Adams’ sculptures after 1968 explored the architectural elements of the wall, the corner, the column and the vault. Continuing the use of flexible materials, she painted layers of latex on the old plaster walls of her studio, stripped them off, and then mounted the casts on two-by-four frameworks leaning against the wall. She saw her practice as a way of drawing people into spaces that are initially familiar but that later appear new. She used familiar building materials like wood lath, covering or partially covering frameworks to create free-standing partitions, columns and vaults. This work was shown at the 55 Mercer Gallery and in the Whitney Museum Annuals in 1969 and 1971.
After doing her first outdoor work in 1977 using traditional barn framing techniques, she began to work with large wooden slabs and timbers and laminated wood arches to make sculptures that, though not precisely architectural fragments, suggested larger structures. "...Adams' pieces always hint at something larger. Doorways hint at the wider world, and personal memories grow into collective memories about built places." This architecture related sculpture was shown in 1979 and 1981 at the Hal Bromm Gallery in New York, and in 1984 was part of “An International survey of Painting and Sculpture” at The Museum of Modern Art, New York.
Earthworks and site sculpture
Adams’ site-specific sculptures of the 1970s provide a link to her later and most recent public art. Several of these employed heavy earth moving equipment and “Shorings” (1978) at the Artpark, Lewiston, New York; “Mound for Viewing Slope and Sky” (1981) at Princeton University; and “Vertical Up for OOIC” (1983) in Omaha, Nebraska; depended upon the shape, weight and placement of the earth. In other works like “Leveling” (1977) and “Three Structures on a Slope” (1978), the structure measured the elevation of the ground on which it stood and earlier references to architecture developed into actual architectural exercises. The “Adams' House” (1977) and the “Lost House” (1979) of this time used the structure and vision of the house as containers of collective and individual memory. The work of women whose work related to the 1970s was organized into the exhibition “Decoys, Complexes and Triggers: Feminism and Land Art in the 1970s” in 2008 at the Sculpture Center in NYC and included Adams, Mary Miss, Nancy Holt, Jackie Ferrara, Alice Aycock, Agnes Denes, Michelle Stuart, Suzanne Harris and Lynda Benglis.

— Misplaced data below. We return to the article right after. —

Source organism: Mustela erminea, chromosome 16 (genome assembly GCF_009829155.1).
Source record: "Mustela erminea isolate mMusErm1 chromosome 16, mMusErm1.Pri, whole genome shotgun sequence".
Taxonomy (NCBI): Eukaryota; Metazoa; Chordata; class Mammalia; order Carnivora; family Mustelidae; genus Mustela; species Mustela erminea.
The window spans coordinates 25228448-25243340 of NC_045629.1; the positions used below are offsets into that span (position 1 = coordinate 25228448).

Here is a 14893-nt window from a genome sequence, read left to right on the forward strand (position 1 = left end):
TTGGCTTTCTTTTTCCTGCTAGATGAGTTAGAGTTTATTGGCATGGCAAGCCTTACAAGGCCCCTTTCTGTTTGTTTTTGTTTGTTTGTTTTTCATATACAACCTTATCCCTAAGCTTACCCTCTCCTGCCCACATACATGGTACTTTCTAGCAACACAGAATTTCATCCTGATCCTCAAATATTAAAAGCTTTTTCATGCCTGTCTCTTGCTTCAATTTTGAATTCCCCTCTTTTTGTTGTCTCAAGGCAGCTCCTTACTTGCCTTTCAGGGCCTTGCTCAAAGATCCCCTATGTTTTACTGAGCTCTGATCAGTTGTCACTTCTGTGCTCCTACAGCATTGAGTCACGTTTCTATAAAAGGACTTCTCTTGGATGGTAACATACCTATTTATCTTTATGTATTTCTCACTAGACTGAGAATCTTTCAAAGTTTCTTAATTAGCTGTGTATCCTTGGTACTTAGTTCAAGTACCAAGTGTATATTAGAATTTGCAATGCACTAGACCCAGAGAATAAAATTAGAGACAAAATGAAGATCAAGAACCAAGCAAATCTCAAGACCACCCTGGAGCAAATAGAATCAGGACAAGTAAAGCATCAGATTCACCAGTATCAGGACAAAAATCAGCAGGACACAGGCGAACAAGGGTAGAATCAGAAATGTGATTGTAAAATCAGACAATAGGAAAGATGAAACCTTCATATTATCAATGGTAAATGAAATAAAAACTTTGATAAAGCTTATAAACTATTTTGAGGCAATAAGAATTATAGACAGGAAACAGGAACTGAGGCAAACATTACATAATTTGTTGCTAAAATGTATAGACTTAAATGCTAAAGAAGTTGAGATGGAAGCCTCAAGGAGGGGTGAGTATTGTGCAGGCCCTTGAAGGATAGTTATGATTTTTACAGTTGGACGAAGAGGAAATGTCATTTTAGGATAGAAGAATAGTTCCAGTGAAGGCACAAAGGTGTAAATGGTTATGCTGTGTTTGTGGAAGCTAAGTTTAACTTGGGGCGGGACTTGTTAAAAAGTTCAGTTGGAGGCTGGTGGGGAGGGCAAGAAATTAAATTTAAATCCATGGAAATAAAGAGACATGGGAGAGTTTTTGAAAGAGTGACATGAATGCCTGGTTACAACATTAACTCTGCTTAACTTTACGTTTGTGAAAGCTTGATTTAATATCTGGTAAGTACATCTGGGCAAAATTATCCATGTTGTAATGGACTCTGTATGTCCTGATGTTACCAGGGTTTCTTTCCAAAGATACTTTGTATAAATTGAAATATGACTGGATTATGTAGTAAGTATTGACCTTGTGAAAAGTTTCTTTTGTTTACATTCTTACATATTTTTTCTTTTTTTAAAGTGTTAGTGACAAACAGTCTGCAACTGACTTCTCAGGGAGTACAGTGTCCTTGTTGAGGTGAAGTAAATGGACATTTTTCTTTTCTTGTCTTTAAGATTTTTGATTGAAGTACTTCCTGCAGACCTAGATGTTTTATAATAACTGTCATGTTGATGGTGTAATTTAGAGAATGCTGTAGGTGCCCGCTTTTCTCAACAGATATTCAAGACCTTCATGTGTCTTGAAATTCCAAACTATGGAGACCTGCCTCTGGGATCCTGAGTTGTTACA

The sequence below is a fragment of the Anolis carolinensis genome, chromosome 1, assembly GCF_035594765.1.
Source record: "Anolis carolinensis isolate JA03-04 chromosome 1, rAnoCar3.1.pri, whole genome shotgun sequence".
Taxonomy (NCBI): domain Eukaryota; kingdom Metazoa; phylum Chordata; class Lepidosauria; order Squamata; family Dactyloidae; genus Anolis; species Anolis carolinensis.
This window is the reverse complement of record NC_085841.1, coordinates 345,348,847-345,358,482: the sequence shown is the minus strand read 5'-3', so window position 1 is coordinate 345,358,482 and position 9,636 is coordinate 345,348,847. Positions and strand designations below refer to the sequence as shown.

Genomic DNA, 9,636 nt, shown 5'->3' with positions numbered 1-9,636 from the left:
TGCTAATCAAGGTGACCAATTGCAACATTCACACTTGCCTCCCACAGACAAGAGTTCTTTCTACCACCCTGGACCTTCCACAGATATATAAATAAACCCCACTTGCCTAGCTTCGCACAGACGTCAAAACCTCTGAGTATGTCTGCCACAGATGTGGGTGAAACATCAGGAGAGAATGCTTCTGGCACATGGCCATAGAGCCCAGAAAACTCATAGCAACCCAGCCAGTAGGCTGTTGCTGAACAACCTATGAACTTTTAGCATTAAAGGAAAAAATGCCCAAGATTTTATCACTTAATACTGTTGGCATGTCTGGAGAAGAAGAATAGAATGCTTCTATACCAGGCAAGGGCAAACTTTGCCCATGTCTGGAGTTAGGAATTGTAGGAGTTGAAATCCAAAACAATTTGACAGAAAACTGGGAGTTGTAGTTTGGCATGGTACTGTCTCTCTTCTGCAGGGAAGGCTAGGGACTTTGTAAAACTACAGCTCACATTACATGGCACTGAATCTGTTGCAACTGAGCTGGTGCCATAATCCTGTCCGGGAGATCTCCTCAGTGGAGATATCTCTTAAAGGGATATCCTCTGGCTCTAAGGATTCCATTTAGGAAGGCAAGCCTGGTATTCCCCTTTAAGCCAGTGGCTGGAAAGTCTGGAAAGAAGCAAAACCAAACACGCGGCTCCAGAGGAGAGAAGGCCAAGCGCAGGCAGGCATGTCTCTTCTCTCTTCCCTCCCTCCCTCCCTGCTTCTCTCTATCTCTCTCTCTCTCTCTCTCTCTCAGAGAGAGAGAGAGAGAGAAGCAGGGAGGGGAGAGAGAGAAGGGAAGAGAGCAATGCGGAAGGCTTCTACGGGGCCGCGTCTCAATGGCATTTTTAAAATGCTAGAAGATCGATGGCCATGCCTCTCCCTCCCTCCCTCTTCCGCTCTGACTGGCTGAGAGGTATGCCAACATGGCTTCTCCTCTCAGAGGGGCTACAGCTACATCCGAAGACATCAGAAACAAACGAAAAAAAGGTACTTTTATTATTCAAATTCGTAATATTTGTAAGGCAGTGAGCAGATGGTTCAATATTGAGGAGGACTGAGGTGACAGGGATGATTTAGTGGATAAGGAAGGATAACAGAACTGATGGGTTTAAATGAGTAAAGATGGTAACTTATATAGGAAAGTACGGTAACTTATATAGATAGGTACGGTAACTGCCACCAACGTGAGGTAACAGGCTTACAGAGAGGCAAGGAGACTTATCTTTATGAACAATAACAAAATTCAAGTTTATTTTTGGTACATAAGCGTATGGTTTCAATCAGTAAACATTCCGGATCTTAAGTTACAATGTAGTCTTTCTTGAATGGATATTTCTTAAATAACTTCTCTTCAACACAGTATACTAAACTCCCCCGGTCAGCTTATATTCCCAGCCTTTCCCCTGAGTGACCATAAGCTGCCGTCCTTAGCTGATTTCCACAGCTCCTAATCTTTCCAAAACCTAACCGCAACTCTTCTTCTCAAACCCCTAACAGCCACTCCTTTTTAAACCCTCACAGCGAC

Adams’ site sculptures of the 1970s at venues like the Artpark and the Nassau County Museum of Art were commissioned and funded but, like many similar projects, temporary. Her first permanent public commission, “Small Park with Arches”, was fabricated in her studio and installed at the Toledo Botanical Garden in 1984. This work used the vocabulary of wooden beams and laminated arches, and continued a characteristic direction of her earlier work; the creation of places to be inhabited.